Example: Pablo is a retail assistant in a shoe store and has a supportive attitude in his work. His friendly demeanor and listening skills make him excellent at customer service. When his teammates need help, he's eager to jump in and assist. When customers need help finding the perfect shoes, he is patient and considerate. He thrives in social situations, makes every customer feel welcome in the store and works hard to please his manager.

Related: 10 Ways To Help and Support Colleagues at Work

4. Idea-oriented

Often thought of as pioneers, leaders or big-picture thinkers, individuals with this working style are skilled at creating a vision and inspiring others to believe in it. These workers thrive on the endless risks and possibilities, making them an incredible source of energy. These innovators are great at turning obstacles into opportunities, but they can get so wrapped up in the bigger picture that they overlook details or forget to follow up with other members of their team.

Example: Alex is the general manager of a cinema and has an idea-oriented work style. His innovative approach to running the cinema means he's always coming up with ways to bring in new customers. When problems arise, such as staffing shortages, he applies his creativity to adjust employees' schedules to keep the cinema running smoothly. Having detail-oriented people working for him helps Alex focus on the business's overall success without overlooking small, yet essential elements.

Related: Big Picture vs. Detail-Oriented Thinking (With Examples)

How to determine which working style you use

Consider the following to determine your personal working style:

1. Evaluate your preferred mode of communication

It can often be helpful to think about how you choose to communicate to narrow down the type of work style you have. There are certain characteristics that you're likely to notice in specific styles, such as active listening skills in someone with a supportive work style. You might expect someone with a detail-oriented work style to write concise emails and remain stoic in their in-person exchanges, while someone with an idea-oriented working style could use a lot of passionate hand gestures when talking with others.

Related: The 4 Main Communication Styles You’ll Find in the Workplace

2. Think about how you like to plan your day

Another key indicator of your work style can be found in how you structure your day. Someone with a detail-oriented style likely has a clear plan for each day and rarely misses deadlines, while someone with another work style may wait until the last minute to complete their work.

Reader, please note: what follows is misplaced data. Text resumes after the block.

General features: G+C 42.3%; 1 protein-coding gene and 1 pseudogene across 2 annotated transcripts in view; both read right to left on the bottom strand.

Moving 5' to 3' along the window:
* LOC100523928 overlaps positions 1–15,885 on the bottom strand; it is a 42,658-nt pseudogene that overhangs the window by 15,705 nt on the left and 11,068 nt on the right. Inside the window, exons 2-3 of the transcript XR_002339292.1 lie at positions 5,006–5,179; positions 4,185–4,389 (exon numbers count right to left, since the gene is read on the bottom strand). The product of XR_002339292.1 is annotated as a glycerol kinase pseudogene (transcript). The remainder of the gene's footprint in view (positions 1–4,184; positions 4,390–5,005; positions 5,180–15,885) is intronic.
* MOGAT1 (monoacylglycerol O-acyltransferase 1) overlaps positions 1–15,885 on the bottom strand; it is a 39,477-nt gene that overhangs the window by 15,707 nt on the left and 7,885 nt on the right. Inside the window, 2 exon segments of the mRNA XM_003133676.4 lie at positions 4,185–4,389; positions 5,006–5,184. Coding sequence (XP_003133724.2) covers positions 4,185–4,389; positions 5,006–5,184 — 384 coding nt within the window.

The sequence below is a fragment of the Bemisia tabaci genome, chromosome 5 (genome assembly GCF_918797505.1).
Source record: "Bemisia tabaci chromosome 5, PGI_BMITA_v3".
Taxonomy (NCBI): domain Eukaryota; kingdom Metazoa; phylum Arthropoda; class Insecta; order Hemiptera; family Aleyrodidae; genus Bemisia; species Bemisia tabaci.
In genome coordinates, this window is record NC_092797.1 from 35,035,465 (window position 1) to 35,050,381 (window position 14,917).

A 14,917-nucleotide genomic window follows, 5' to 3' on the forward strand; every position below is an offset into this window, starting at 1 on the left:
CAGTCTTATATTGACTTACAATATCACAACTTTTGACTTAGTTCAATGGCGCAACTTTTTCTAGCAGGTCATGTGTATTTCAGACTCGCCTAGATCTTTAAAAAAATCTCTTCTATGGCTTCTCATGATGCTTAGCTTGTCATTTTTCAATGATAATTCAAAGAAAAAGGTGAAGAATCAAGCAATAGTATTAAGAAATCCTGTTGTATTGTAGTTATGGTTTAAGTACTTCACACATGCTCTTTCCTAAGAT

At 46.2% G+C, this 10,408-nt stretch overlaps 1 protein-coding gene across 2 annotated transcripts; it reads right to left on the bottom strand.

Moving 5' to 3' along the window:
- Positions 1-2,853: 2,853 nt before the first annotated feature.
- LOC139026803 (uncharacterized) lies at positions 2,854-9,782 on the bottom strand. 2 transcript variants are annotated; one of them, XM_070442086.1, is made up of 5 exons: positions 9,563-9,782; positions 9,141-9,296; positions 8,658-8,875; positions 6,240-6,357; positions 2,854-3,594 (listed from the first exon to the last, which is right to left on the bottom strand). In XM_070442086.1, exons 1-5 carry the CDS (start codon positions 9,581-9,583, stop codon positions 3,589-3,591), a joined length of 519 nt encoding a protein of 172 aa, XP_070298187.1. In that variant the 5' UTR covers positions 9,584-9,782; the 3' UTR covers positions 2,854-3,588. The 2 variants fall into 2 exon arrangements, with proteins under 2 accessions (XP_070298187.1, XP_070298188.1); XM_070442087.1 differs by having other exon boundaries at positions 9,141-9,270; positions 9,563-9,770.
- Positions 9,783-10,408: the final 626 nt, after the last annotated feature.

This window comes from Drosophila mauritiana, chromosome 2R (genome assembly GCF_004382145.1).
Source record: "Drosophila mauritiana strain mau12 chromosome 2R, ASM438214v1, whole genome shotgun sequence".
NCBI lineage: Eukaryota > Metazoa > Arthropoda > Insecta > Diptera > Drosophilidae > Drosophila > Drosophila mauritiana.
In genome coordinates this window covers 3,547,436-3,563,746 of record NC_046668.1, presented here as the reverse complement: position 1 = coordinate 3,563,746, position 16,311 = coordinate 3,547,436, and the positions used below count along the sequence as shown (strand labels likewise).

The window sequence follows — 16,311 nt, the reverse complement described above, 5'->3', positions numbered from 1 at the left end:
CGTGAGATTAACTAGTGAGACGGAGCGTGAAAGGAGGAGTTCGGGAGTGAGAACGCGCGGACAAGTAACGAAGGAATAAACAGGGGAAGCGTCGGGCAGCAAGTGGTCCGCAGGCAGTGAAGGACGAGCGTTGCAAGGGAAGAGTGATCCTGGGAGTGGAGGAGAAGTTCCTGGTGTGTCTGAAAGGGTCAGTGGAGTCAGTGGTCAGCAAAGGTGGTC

Aside from your approach to each day and deadlines, you can also think about whether you prefer time for planning or a fast-paced work environment that allows you to be spontaneous.

Related: How To Organize Your Day To Maximize Success

3. Determine how you deal with conflict

While someone with a logical working style might welcome a good debate, others might avoid any conflict, even if it is friendly. By determining how you handle conflict, you can get a better idea of your personality in and outside of work. For example, if you have a supportive work style, you might focus on developing a compromise any time a workplace conflict arises.

Related: 4 Types of Team Conflict and How To Resolve Each Effectively

4. Take a personality test

Personality tests can be an extremely beneficial tool for discovering your personality as well as your work style. Sometimes employers ask candidates to take personality tests during the application or hiring process so that they can get a better idea of their behavior and overall outlook. They use the results to decide if candidates or employees are well-suited for specific teams and roles because they give them a way to assess an individual's approach to relationships and work. There are many different types of personality tests available, but perhaps the most popular are the:

  • Myers Briggs Type Index (MBTI): The Myers Briggs Type Index is an extremely popular personality test that is based on the theory that people relate to one another in four different psychological areas (sensation, intuition, feeling and thinking). There are 16 different personality types according to this test, and the results can give you valuable insight into your work style.

  • Revised NEO Personality Inventory (NEO PI-R): This personality test evaluates you based on the belief that there are five major personality traits (neuroticism, extroversion, openness to experience, agreeableness and conscientiousness). Within each of these traits, six separate subcategories further define how you approach the world.

  • Winslow Personality Profile: The Winslow Personality Profile uses a decile scale to measure 24 different personality traits. Though this test is popularly used within sports leagues, it can provide useful information for any work environment.

Read more: How To Pass a Personality Test

Related: Myers-Briggs Jobs: Personality Test To Find Your Ideal Career

Learn how to identify your probable Myers-Briggs personality type and how each element may influence your preferences, strengths and weaknesses in the workplace.